Biden's lead widens to 16 points nationally: survey

A CNN poll released Tuesday found Democratic presidential nominee Joe BidenJoe BidenFive examples of media's sycophancy for Biden on inauguration week Drastic measures for drastic times — caregiver need mobile health apps Boycott sham impeachment MORE leading President TrumpDonald TrumpMore than two-thirds of Americans approve of Biden's coronavirus response: poll Sarah Huckabee Sanders to run for governor Mexico's president tests positive for COVID-19 MORE by 16 points, his widest lead of the election cycle.

Biden leads Trump 57 to 41 percent in the survey, which was conducted after the first presidential debate and partially after the president’s coronavirus diagnosis.

The survey also found likely voters supporting Biden by wide margins on several issues. Voters prefer the former vice president on Supreme Court nominations, 57 to 41 percent. Biden also leads on health care, 59 to 39 percent, and on the coronavirus pandemic, 59 to 38 percent.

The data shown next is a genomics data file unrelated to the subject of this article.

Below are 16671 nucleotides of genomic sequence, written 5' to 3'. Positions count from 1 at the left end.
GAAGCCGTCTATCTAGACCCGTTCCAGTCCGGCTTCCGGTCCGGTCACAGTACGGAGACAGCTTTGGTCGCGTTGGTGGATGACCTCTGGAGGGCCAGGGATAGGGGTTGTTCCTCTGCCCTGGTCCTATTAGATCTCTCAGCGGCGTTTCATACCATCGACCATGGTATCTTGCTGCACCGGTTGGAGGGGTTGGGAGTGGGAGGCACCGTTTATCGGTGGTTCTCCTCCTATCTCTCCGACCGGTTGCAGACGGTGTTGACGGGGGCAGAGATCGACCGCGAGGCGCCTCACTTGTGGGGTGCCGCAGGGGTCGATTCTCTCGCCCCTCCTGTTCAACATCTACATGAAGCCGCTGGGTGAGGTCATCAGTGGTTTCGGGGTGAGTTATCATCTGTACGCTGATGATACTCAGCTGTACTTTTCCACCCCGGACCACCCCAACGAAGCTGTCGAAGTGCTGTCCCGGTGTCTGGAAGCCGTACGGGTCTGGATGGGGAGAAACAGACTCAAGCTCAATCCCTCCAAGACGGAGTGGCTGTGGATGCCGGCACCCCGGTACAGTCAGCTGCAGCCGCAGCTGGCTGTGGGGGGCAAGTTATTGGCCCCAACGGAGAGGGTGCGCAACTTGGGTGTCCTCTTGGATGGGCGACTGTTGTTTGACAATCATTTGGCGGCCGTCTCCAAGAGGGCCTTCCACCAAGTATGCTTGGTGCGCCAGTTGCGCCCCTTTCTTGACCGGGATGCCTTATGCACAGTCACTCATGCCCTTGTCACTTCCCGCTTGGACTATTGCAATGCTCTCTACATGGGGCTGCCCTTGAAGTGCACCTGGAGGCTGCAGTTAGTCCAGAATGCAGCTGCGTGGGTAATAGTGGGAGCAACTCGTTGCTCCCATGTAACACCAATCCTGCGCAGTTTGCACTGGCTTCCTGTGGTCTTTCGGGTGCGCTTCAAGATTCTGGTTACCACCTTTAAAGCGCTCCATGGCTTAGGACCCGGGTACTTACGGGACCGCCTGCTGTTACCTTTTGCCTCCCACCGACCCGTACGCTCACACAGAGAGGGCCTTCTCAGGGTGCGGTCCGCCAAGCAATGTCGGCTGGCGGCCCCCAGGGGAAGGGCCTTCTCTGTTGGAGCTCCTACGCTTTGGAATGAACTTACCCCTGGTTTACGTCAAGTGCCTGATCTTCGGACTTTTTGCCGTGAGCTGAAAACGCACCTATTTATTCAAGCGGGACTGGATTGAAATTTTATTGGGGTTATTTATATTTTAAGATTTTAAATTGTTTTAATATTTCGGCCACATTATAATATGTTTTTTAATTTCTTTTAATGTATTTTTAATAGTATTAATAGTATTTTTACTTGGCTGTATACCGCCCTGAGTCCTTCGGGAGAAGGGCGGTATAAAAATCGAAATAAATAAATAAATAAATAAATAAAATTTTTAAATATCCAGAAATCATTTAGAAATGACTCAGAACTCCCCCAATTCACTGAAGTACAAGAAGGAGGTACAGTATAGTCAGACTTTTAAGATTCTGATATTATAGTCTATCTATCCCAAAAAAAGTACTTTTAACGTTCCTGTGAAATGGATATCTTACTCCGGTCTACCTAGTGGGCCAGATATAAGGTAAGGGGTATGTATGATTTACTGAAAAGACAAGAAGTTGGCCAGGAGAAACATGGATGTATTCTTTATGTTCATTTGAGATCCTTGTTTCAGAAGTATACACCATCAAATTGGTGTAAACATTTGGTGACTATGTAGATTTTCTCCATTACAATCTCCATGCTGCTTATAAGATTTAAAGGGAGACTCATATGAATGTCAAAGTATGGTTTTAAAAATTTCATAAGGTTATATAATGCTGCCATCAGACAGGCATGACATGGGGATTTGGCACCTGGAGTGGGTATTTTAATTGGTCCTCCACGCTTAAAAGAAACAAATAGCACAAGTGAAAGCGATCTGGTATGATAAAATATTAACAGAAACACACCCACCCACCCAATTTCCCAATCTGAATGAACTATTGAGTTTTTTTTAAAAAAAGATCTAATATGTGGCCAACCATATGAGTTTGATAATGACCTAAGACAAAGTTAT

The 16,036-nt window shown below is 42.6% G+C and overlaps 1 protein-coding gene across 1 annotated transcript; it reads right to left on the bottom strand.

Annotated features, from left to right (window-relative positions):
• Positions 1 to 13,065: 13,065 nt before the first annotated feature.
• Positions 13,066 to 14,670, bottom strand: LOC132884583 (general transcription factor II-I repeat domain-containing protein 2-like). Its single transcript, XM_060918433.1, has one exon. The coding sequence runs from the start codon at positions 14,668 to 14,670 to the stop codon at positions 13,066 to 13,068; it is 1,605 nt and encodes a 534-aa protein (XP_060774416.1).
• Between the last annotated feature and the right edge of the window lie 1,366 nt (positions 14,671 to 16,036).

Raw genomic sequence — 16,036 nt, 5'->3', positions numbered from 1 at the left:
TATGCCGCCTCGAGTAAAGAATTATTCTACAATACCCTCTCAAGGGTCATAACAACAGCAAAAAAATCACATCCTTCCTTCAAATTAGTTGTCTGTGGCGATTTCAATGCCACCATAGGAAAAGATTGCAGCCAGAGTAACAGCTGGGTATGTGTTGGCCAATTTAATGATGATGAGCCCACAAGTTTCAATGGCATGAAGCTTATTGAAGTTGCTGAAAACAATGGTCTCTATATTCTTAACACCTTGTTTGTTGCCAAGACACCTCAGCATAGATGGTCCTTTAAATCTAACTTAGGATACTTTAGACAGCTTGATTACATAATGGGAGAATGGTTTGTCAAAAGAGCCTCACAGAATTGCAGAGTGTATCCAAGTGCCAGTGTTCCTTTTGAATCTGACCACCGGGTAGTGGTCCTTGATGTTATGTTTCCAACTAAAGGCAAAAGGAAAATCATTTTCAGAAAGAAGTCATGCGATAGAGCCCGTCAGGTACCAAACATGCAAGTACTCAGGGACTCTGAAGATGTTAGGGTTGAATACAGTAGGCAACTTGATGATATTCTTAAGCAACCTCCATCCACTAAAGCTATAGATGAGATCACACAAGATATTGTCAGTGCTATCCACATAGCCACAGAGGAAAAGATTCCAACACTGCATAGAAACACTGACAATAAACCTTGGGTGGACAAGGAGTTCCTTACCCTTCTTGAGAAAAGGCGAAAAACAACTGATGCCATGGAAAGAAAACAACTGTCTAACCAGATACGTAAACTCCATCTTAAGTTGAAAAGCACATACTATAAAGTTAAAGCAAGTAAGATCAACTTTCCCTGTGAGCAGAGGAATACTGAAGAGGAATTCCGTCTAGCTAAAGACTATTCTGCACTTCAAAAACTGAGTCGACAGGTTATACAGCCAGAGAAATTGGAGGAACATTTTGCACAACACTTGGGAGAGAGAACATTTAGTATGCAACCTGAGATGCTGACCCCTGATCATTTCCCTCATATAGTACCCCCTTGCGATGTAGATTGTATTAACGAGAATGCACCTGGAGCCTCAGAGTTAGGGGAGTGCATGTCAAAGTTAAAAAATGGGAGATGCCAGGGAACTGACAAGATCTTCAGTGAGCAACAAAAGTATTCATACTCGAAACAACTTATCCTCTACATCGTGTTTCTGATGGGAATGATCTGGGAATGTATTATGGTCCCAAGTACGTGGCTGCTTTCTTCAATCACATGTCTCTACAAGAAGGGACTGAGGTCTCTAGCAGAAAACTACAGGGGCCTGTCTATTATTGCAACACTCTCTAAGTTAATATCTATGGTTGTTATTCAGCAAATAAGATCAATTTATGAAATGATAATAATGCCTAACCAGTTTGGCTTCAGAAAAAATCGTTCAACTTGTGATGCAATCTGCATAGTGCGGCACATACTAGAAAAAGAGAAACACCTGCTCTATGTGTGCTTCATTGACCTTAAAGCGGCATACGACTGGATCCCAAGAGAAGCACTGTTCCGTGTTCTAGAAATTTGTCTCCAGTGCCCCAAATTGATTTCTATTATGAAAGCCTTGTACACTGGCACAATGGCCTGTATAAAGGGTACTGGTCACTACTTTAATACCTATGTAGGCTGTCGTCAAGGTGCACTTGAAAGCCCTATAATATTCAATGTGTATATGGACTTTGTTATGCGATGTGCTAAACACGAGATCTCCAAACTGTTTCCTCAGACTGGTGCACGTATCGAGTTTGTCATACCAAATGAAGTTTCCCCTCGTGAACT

On racial inequality, Biden's lead is 62 to 36 percent, and he leads on crime and public safety at 55 to 43 percent. The two are statistically tied on the economy, with 50 percent preferring Biden versus 48 percent preferring Trump.

The survey also finds Biden leading on whom respondents consider honest and trustworthy, 58 to 33 percent. He also leads on the question of which candidate “cares about people like you,” 58 to 38 percent, and on who has a clear plan to solve the country’s problems, 55 to 39 percent.

While most surveys show Biden leading Trump among women, the CNN poll shows him beating Trump among women by a 2 to 1 margin, at 66 to 32 percent. This is an increase from a September poll that put his lead at 20 percentage points.

The former vice president’s lead among people of color has also widened, from 28 points in September to 42 points in October.

Fifty-seven percent of respondents who watched last week’s debate said Biden did the better job, compared to 26 percent who chose Trump and 14 percent who said neither.

The poll was conducted Oct. 1-4 among 1,205 adults, including 1,001 likely voters. It has a 3.3-point margin of error overall and a 3.6-point margin of error for likely voters.